I struggle with process documentation. Teams start with Anarchy — no one knows how to do anything — but quickly develop tribal knowledge to get by, a set of undocumented processes encoded in habits and unsocialized tools. Your team is in this stage if people only figure out how to do stuff by asking others. And as long as the teams stays small, has gradual turn-over, and knows who’s in charge this is probably sustainable.
But growth begets a tipping point when team members join faster than they are indoctrinated — or a previously sound process doesn’t scale — and the system breaks down. The fix is obvious: put a person in charge of process documentation. Finally, we’re going to get some rigor around here! What happens next is predicted by a /. comment on software specifications and CMMI:
Most “Process People” sit around fantasizing about what process everyone should follow. Then they write it down and tell everyone to follow it. Never mind that they have never actually seen what people are actually doing now. This is precisely the opposite of what is recommended by [the CMMI] meta-processes.
That’s certainly what I’ve seen. Documenting the tribal knowledge of even a couple dozen people is insidiously complex and exacerbated by the meta-task of coming up with templates, processes to control the processes, and training for the old-guard and the n00bs. The result is either blissful ignorance (documented processes that no one knows about), or rebellion (processes that no one follows because things were improved as they were documented).
The antidote sounds simple but was a revelation, and frankly antithetical to my need to optimize (read: change) everything I touch:
Document what everyone is doing. Not what they say they are doing; not what they want to be doing; not what you wish they were doing; what they are actually doing. That’s your process. Compliance? Dead easy. They are already doing it. Documentation? It’s not exactly rocket science. Make sure people put version numbers on documents.
You are right that you should do the very minimum that you can do with ISO and CMMI. Not because it is a waste of time, but because sitting around concocting elaborate plans for a cool process doesn’t align with reality. Neither ISO nor CMMI tells you what you should be doing in your process. It tells you what you should be observing and thinking about. For level 2 you can write down pretty much anything you want for each section.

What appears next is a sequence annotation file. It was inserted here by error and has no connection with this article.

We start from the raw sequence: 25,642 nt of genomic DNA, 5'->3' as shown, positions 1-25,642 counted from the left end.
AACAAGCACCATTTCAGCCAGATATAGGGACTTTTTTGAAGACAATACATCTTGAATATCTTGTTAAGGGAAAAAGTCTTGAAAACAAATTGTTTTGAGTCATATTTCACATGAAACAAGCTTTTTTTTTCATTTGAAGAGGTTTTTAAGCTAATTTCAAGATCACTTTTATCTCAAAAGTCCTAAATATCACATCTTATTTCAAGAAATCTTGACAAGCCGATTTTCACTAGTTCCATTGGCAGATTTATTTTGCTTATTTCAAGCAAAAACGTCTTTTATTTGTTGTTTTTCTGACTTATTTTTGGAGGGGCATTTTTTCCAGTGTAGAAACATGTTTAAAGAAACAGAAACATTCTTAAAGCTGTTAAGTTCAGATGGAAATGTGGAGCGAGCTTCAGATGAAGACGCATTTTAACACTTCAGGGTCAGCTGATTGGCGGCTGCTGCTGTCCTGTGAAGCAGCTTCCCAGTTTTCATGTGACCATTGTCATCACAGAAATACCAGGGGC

What a hack: transition from tribal knowledge to compliance without traversing through hell. That’s good advice, what’s next?
But the point is, once you have everything written down you can look at it and say, “Hmmm… we have some inefficiencies here. Bob, if you were to do X before Y it would help out Sally. Would that be OK?” Also, having written everything down it makes it easy for new people to come in and get an idea of the existing culture without having to discover it through trial and error. It allows them to quickly identify areas that they may want to change — “You know guys, in my last company we did X. What do you think”.
Only now can you improve things, by empowering the people who use the process to identify improvements, try them out, and update processes when necessary. Some parting wisdom:
In my time as a process guy I tried to spend 80% of my time documenting what people were doing, identifying things that had changed over time and asking why the changes were made. I spent 10% measuring various things and making pretty graphs for upper management. I spent 10% of my time giving advice for things that teams might want to try to improve their efficiency. I spent 0% of my time enforcing compliance. If people didn’t follow the process, then the process was wrong.